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From Mark Lundquist ...@wrinkledog.com>
Subject Re: Getting started (again)
Date Tue, 11 Oct 2005 13:45:33 GMT

Hi Justin,

On Oct 10, 2005, at 9:55 PM, Justin Fagnani wrote:

> [...]
> So I want to find existing projects and learn more about the current 
> best practices for 2.1.7.
>
> First, from quickly trying to cover docs, the dev list and a little of 
> the user list I think these are the most current, or endorsed, 
> technologies in Cocoon, but correct me if I'm wrong:
>
> JXTemplate, cforms, JavaFlow/FlowScript
>
> This replaces what I'm used to in XSP, XSLT, Actions and Generators, 
> right?

Definitely yes for XSP.

The standard generators and actions that were useful before are still 
useful now.  That's especially true for generators.  The actions I use 
are pretty much limited to the auth framework, setHeaderAction, stuff 
like that.

The real main difference is that there is now not so much emphasis 
(none, really) on writing custom application-specific generators, 
actions etc.  I started with Cocoon just after flowscipt and CForms 
(when it was called "Woody") were introduced, and I have never written 
an application-specific pipeline component.

XSLT is not obviated by the flow+JXTG+cforms paradigm.  XSLT is fine, 
and you still use it for the same things as before.  There are 
sometimes a few corner cases in implementation design where you might 
have a choice to do something using JXTG vs. XSLT (in the latter case, 
using stylesheet parameters generated e.g. using the flow attribute 
input module), but in general they serve separate needs.  JXTG is 
specifically for pushing data from the flow layer into the XML stream.  
XSLT is for transforming XML.

>  It raises a few questions for me: I always liked XSP and did a good 
> job a separating view from controller, is it really frowned upon?

Yes.:-)  Go with the "flow", you will like it even better :-)

> Can JXTemplates do most of what XSP could?

The flow+JXTG combination, yes.

> What can't it? Most importantly, for a competent Java developer, which 
> is easier/faster to work with?

I've never used XSP, so I can't compare from direct experience... I'll 
leave that question to somebody else, except to say that by all 
accounts logicsheets were a nightmare to debug (I seem to recall the 
exact phrase being "a living hell" in one of the dev list emails :-)

> Considering CSS on the client and templates in Cocoon, is XSLT used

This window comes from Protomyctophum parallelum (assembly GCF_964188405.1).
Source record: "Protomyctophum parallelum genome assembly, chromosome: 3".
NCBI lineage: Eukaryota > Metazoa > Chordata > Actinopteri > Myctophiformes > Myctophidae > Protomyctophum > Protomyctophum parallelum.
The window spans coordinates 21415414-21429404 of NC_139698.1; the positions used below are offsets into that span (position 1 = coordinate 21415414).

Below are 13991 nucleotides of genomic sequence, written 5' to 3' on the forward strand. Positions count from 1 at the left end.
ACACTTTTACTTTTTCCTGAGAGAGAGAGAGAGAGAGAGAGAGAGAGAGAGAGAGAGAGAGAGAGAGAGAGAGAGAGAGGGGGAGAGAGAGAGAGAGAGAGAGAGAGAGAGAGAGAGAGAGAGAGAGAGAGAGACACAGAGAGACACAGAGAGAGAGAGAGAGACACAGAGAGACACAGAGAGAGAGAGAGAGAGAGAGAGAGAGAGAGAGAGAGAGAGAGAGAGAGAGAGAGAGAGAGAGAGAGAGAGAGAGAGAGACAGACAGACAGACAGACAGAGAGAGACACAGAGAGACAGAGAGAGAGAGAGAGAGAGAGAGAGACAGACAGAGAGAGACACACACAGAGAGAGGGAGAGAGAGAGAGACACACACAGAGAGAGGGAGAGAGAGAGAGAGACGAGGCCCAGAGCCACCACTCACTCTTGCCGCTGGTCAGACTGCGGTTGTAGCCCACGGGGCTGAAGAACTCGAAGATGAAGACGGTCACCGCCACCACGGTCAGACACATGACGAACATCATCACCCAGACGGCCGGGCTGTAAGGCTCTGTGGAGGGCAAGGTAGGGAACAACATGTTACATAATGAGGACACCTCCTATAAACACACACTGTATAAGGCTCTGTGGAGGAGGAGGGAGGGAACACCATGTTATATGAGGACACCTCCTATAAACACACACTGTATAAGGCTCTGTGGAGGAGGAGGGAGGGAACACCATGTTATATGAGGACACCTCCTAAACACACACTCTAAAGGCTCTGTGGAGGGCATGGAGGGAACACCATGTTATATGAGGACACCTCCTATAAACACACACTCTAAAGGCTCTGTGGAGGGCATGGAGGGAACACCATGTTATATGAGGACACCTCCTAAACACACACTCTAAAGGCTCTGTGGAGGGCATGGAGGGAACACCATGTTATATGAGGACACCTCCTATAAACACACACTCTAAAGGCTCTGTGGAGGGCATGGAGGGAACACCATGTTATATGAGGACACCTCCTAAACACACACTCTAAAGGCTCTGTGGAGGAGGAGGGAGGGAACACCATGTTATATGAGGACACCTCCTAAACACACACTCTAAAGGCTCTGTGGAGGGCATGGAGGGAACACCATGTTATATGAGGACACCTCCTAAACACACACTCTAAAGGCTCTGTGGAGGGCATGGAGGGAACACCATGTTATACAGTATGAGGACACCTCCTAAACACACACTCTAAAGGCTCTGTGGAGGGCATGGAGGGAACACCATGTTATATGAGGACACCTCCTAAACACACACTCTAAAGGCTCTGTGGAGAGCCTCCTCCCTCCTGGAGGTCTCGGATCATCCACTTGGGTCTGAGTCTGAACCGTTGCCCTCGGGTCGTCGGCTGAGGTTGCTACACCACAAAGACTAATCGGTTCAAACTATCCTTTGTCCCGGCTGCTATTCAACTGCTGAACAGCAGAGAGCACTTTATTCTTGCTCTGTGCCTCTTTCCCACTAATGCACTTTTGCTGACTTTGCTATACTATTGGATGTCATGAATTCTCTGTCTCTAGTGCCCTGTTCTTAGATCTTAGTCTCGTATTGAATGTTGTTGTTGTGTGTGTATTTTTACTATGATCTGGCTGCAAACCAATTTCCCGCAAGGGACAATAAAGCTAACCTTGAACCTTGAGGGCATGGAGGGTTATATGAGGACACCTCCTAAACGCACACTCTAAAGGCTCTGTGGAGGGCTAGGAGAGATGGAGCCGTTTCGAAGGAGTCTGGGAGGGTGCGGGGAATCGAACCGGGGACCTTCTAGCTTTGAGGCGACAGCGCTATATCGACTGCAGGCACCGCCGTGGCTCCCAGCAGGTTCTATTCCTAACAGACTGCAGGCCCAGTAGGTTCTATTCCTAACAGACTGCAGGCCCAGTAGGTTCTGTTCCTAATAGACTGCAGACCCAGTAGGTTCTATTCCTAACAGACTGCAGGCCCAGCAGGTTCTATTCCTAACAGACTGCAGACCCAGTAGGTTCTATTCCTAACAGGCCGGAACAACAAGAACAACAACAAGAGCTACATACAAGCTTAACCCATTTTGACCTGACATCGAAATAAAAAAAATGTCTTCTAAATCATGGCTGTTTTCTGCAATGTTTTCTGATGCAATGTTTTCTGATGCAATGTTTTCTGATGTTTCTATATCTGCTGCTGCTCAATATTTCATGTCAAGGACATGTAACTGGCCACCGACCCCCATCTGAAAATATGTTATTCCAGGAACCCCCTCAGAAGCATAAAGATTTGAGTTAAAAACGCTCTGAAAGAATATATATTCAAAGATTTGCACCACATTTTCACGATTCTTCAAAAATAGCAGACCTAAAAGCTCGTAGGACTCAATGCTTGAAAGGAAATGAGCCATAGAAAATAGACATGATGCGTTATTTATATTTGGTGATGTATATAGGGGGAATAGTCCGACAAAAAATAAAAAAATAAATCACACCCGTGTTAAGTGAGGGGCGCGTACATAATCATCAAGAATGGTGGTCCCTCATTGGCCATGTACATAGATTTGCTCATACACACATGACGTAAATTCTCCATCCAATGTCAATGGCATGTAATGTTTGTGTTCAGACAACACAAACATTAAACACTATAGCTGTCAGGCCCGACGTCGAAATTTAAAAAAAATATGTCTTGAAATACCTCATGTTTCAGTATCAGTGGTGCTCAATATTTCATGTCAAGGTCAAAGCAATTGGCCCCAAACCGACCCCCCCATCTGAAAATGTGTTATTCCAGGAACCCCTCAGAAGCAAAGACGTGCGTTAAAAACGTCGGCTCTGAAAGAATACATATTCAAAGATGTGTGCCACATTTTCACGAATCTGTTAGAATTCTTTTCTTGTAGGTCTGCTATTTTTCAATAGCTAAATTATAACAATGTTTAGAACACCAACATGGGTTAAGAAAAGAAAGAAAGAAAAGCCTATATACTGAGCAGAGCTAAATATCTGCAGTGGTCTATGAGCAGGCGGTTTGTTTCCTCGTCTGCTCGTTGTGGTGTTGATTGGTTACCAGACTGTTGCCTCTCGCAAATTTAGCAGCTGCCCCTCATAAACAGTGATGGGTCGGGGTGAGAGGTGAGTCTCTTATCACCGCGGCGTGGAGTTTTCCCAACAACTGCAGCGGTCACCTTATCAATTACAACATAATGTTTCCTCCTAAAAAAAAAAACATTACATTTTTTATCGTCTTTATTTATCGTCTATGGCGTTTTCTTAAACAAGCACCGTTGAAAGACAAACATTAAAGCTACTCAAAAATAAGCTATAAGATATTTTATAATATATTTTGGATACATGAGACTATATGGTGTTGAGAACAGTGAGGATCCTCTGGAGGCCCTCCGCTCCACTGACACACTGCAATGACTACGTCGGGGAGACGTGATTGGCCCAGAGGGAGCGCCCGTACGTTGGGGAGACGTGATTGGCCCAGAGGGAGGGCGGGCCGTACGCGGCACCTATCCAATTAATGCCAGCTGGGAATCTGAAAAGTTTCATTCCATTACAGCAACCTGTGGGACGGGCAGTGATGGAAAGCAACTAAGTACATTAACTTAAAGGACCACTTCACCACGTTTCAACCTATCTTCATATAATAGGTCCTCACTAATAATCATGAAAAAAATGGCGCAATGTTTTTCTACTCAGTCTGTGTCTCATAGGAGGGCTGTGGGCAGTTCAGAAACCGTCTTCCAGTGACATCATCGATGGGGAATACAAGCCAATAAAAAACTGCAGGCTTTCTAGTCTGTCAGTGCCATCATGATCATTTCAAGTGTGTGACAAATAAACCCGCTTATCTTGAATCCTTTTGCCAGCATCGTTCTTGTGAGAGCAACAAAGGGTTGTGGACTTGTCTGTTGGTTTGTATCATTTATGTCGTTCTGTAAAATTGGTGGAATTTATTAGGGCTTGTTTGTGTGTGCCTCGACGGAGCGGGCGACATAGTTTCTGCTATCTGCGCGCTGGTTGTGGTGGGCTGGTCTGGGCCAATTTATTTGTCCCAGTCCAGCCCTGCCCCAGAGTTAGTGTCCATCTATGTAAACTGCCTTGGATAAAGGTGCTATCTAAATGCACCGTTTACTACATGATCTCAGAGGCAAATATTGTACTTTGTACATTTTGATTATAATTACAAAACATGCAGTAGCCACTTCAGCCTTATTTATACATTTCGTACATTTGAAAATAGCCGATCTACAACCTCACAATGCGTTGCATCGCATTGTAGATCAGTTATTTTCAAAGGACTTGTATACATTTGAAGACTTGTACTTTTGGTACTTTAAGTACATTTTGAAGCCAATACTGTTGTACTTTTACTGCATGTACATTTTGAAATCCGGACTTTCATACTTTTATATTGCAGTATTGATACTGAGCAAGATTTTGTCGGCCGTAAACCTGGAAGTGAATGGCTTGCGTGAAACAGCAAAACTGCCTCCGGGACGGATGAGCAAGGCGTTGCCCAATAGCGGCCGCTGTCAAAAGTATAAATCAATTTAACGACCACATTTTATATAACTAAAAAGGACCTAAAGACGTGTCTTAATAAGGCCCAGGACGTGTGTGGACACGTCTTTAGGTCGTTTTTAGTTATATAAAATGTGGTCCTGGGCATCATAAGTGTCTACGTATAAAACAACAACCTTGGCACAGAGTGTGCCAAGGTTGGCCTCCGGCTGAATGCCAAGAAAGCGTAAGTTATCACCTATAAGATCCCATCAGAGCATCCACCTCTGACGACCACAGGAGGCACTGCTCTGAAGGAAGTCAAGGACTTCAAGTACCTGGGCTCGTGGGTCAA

> much anymore?

Yes, see above.  XSLT templates are transformation templates, JXTG 
templates are generation templates, and CSS doesn't affect that picture 
as far as I can see.

> I'm also unsure what the best way to store data might be since I see 
> so many references to Hibernate, OJB, ESQL, etc.

Forget ESQL.  I really like Hibernate, but unless you already are 
experienced with it, I don't know that I'd recommend that approach for 
your "simple site, need to get up and running quickly" needs.  Learning 
Hibernate is definitely worth it, but you're also in for some serious 
learning curve.  And while Hibernate generally gets you out of writing 
SQL, you do need to write Java business objects.  Hibernate can 
generate these for you (using the "hbm2java" tool), but I don't think 
I'd recommend that approach for you.  If I were in your shoes, there 
are other options (see below...)

>  I usually had custom generators that performed queries. Assuming that 
> I'm going to go with MySQL, what's the preferred method now? I'd 
> actually love to find a way to avoid writing SQL and Java business 
> objects at all, if it's possible.

You could use SQLTransformer.

Or... there is some code in the samples or scratchpad or somewhere, 
that does SQL directly from flowscript.  That could be hammered into 
shape for production use...

Or... rumor has it that somebody is doing some work on integrating JDBI 
into Cocoon (or providing code examples... maybe there isn't really 
anything to "integrate").  You could ask around about that.

>
> Here's the features I'll need to find or develop: Blog, Forum, Mailing 
> list, Wiki, Content Management, Calendar, webmail (doesn't really need 
> to be Cocoon based actually). I'm not sure which order they'll be 
> implemented, but the site will probably go live without most of them 
> and then have them added.

For content management... Lenya, Dasiy and Hippo are all Cocoon-based.

> Well, thatnks in advance for any input you can give me. I read most of 
> the "Is Cocoon Obsolete" thread on the dev list, and all I can say is 
> that I hope not.

No worries :-).  Stefano chose hyperbolic language for the subject of 
his email for "wake-up call effect" (and remember, in his mind, like 
for a lot of us, Struts went "obsolete" years ago :-)

well anyway, welcome back to Cocoon :-)
—ml—
  
  

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